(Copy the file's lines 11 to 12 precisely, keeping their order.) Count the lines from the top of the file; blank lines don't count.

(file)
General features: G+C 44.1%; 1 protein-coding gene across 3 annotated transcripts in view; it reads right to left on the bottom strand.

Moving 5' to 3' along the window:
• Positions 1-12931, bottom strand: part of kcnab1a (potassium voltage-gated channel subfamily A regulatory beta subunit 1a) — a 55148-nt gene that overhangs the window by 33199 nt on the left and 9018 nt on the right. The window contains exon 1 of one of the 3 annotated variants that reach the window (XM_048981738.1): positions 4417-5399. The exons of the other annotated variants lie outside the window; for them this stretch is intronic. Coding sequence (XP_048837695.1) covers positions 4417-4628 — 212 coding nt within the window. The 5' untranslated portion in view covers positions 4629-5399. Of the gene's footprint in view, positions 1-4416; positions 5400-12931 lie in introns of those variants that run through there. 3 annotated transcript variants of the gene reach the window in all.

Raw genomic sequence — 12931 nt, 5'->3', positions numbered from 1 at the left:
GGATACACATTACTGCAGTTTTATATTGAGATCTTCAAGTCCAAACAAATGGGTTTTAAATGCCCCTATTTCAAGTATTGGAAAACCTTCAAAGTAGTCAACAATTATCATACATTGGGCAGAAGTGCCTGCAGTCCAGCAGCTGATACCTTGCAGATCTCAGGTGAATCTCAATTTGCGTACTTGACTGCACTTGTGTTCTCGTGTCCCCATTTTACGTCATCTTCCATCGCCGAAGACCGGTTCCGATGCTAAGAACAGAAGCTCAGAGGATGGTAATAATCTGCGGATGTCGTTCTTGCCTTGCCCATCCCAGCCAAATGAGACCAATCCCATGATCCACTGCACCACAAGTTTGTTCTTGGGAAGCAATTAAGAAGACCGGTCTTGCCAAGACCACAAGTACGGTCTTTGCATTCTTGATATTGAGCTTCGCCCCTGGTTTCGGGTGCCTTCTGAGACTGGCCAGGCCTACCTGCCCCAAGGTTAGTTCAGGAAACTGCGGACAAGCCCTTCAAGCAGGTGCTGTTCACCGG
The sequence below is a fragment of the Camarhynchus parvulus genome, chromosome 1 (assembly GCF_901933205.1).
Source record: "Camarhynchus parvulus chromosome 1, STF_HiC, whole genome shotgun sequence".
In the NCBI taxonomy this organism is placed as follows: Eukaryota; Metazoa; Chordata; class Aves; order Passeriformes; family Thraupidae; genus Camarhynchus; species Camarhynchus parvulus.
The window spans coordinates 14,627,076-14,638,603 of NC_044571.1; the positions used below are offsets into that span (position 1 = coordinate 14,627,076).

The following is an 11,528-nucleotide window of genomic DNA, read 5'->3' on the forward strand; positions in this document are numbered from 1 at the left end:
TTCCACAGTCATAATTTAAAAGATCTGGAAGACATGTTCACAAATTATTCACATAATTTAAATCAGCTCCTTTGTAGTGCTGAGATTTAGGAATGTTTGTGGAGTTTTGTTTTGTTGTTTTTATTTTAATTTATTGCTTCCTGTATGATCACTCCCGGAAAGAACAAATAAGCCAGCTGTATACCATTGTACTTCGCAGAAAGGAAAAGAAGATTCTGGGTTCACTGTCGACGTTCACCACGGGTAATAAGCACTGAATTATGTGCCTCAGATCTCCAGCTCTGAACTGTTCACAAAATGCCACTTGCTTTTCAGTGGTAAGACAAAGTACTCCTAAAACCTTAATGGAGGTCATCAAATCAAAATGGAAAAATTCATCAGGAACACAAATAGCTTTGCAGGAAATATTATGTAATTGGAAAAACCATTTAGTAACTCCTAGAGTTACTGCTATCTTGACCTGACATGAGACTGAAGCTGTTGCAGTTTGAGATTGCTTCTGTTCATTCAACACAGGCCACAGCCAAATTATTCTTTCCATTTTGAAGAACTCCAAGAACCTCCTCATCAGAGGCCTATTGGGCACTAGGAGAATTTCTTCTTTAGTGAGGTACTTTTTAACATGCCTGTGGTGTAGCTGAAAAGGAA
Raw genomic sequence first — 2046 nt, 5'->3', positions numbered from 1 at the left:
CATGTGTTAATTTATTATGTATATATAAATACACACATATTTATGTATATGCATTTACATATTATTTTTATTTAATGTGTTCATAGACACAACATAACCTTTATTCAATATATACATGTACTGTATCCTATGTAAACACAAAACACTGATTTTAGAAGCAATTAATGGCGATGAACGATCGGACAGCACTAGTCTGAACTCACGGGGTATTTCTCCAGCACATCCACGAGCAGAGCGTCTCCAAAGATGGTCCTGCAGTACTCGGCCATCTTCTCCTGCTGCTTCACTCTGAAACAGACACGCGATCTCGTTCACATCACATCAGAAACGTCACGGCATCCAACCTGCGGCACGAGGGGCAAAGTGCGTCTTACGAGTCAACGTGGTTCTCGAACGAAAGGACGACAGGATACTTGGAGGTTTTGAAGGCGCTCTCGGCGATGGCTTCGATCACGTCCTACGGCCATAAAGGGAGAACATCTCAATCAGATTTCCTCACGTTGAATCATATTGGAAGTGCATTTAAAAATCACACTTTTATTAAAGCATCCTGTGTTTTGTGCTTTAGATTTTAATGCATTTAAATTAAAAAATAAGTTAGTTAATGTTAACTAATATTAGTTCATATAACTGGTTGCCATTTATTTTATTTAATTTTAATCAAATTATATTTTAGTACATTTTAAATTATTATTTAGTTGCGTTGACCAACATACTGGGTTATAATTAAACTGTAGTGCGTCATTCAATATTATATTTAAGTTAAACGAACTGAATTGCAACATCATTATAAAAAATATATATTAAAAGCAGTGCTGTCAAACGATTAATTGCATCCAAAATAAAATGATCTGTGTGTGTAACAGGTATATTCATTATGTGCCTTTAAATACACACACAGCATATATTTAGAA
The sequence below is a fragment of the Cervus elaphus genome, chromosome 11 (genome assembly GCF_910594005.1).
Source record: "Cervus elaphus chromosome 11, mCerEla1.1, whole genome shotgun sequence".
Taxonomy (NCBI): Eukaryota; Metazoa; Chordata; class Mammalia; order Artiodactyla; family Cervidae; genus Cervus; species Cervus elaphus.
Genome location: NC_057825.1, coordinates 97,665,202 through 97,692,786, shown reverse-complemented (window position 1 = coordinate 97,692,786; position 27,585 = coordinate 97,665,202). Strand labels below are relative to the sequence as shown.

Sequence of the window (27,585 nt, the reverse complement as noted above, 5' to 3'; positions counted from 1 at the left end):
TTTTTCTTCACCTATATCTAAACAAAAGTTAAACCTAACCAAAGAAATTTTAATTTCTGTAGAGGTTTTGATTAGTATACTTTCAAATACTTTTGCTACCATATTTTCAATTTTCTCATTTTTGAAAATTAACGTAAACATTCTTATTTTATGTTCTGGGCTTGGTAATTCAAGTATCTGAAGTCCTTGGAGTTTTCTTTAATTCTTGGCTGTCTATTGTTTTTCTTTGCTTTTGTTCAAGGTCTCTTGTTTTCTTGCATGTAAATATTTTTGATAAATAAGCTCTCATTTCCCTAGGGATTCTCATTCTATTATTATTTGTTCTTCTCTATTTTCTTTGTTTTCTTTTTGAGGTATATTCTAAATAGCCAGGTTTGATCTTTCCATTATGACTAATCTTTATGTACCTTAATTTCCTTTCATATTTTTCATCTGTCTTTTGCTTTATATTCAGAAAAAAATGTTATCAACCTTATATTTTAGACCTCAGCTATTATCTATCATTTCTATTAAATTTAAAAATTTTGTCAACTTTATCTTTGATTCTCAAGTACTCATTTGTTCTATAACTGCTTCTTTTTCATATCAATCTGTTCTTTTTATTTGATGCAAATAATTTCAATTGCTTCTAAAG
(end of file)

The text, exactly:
TTCCACAGTCATAATTTAAAAGATCTGGAAGACATGTTCACAAATTATTCACATAATTTAAATCAGCTCCTTTGTAGTGCTGAGATTTAGGAATGTTTGTGGAGTTTTGTTTTGTTGTTTTTATTTTAATTTATTGCTTCCTGTATGATCACTCCCGGAAAGAACAAATAAGCCAGCTGTATACCATTGTACTTCGCAGAAAGGAAAAGAAGATTCTGGGTTCACTGTCGACGTTCACCACGGGTAATAAGCACTGAATTATGTGCCTCAGATCTCCAGCTCTGAACTGTTCACAAAATGCCACTTGCTTTTCAGTGGTAAGACAAAGTACTCCTAAAACCTTAATGGAGGTCATCAAATCAAAATGGAAAAATTCATCAGGAACACAAATAGCTTTGCAGGAAATATTATGTAATTGGAAAAACCATTTAGTAACTCCTAGAGTTACTGCTATCTTGACCTGACATGAGACTGAAGCTGTTGCAGTTTGAGATTGCTTCTGTTCATTCAACACAGGCCACAGCCAAATTATTCTTTCCATTTTGAAGAACTCCAAGAACCTCCTCATCAGAGGCCTATTGGGCACTAGGAGAATTTCTTCTTTAGTGAGGTACTTTTTAACATGCCTGTGGTGTAGCTGAAAAGGAA
Raw genomic sequence first — 2046 nt, 5'->3', positions numbered from 1 at the left: